Full marks to director Philip Leacock (The War Lover, 1962), himself a former public school boy, for not taking the easy way out with loutish comedy but instead crafting a film full of sensitivity and sensibility. Denis Cannan (Why Bother to Knock, 1961) based his screenplay on the Thelma Nicklaus novel.

You might be surprised at the four-star rating and I do confess it is a shade optimistic but it is worth more than three stars. It’s worth taking a moment to examine the whole issue of ratings. You might be asking how can Tamahine be given four stars, the same as The Sleeping Car Murders and a tad below the five-star award given to They Shoot Horses, Don’t They. The answer is I compare like with like. If the best films in your opinion must concern social comment or excel technically, then there will be little place in your world for a sheer confection like Tamahine. But if you watch a wide variety of films and recognize those that contain a high enjoyment factor then you will want to draw attention to such. Hence, the rating.

It’s true that sometimes we do want movies to tackle difficult issues or take us into other worlds, but other times there is nothing to beat an old-fashioned good-hearted picture like this.

Deadlier than the Male (1967) ****

Now revealed as the first film seen by Quentin Tarantino – at the age of five.

For a movie intended to set up a series character in the vein of James Bond, it was ironic that it was the women who stole the show, not just from their tendency to turn up in bikinis but for their outrageous villainy. Irma (Elke Sommer) and Penelope (Sylva Koscina) are the seductive assassins in the hire of Carl Petersen (Nigel Green) who has designs on an Arab oil empire. On her own Irma dispatches mogul Henry Keller (Dervis Ward) then the pair – emerging from the sea like a pair of latter-day Ursula Andresses – harpoon his colleague Wyngarde (John Stone).   

Soon Hugh Drummond (Richard Johnson), investigating the death of Wyngarde, becomes a target  and that sets him off, with nephew Robert (Steve Carlson) in tow,  to the Mediterranean and the yacht of oil-rich King Fedra (Zia Mohyeddin) where, of course, the girls lie in wait.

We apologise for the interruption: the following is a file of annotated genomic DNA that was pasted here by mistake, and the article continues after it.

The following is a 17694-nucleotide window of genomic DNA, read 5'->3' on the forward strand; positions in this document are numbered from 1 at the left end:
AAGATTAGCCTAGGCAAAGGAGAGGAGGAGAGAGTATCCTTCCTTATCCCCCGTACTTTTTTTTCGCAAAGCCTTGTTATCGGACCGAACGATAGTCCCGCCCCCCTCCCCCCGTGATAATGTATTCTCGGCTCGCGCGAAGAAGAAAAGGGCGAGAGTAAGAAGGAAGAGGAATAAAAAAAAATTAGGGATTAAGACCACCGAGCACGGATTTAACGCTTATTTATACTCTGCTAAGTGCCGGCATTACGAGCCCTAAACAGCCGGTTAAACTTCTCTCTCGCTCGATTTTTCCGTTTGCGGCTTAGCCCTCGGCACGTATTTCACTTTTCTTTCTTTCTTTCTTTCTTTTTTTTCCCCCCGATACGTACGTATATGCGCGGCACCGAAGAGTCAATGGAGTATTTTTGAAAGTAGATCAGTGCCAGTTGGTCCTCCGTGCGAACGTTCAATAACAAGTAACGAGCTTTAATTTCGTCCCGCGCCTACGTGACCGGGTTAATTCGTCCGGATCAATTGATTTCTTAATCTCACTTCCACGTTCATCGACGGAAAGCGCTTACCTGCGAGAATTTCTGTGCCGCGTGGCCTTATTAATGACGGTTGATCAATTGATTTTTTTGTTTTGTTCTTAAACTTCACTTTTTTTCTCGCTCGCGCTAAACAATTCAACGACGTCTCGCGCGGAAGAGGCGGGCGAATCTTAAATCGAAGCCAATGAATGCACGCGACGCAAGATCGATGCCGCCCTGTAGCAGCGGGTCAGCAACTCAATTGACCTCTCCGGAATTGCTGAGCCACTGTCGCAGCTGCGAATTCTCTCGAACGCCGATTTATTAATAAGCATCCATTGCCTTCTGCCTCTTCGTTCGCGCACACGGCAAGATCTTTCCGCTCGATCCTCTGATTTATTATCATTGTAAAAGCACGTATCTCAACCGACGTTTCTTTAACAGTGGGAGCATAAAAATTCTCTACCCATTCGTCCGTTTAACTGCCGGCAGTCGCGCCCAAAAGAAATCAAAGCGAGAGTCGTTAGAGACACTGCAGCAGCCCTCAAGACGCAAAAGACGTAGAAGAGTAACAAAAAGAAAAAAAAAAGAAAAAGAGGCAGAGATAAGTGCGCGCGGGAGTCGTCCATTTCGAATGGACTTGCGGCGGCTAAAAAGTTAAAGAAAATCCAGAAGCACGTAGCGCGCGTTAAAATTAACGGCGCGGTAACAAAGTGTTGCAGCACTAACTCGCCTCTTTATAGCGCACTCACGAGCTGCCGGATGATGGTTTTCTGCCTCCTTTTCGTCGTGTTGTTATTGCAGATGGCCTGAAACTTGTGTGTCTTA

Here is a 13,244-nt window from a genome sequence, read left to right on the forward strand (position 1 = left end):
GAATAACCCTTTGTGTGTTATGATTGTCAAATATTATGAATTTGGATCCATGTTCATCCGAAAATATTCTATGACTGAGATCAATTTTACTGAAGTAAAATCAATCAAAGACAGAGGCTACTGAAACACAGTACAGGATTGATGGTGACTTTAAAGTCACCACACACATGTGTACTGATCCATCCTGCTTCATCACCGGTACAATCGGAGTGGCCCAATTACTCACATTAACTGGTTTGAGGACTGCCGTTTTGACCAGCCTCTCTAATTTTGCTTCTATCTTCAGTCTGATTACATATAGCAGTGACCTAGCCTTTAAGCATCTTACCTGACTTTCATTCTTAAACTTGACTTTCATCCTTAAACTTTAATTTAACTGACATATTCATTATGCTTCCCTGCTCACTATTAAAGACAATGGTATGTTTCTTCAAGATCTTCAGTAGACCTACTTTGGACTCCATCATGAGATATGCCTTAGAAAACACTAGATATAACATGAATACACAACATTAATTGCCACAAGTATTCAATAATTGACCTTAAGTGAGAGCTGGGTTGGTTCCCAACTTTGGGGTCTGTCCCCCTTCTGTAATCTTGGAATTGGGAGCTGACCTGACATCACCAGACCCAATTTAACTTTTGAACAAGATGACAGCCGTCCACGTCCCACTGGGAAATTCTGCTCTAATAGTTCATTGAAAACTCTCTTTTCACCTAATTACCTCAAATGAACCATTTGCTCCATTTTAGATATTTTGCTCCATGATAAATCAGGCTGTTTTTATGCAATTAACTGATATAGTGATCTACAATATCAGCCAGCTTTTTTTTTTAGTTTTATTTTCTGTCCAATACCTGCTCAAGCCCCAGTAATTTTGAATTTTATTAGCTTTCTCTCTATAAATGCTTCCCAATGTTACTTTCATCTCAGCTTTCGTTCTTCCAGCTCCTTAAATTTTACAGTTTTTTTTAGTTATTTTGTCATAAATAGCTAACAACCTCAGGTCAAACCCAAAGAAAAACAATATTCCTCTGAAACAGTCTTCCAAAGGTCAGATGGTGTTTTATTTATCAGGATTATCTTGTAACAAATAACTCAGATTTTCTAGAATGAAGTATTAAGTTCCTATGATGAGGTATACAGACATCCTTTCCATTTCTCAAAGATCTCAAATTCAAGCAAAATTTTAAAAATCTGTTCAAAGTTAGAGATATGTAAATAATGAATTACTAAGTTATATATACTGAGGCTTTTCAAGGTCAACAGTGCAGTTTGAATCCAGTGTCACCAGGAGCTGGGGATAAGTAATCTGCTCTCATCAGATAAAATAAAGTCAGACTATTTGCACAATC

Dispensing with the gadgets – except for one item employed by the villainesses – and gimmicks of Bond, but retaining the quips, this is a fun ride with a more down-to-earth leading man – like the early Bonds – smarter girls, a more old-fashioned mystery, a hefty thug Chang (Milton Reid)  in the Oddjob mold, a castle doubling as the villain’s lair, a suave master criminal, some detective work, and a super scene involving giant robotic chess men.

The bickering between Irma and Penelope, who is not just a tad sadistic but a kleptomaniac especially as far as her partner is concerned, coupled with their overweening confidence, makes them much more human than any Bond Girl and the character traits explored have a pay-off at the climax. Equally interesting are the mind games, Drummond vs. Peterson but also Drummond vs. Irma. And that the female baddies see it as points on their scoreboard to seduce Drummond rather than the other way round.

Drummond is every bit as capable a seducer as Bond and equally ruthless, stripping a suspect naked. Petersen is also a clever character, faking his own death and running a very smooth operation, and certainly his recruitment techniques are second to none.

Some ideas were certainly ahead of their time, the chess men are the equivalent of a modern computer game while the human bomb has, unfortunately, entered the modern lexicon and there are enough female serial killers around to prevent anyone believing they are always (to use an outmoded sexist phrase) the gentle sex. However, in the middle 1960s, the concept that women would be partial to murder and torture not to mention repeatedly seducing males went so much against the grain of the male authority figures that the British censor slapped an X-certificate on the movie.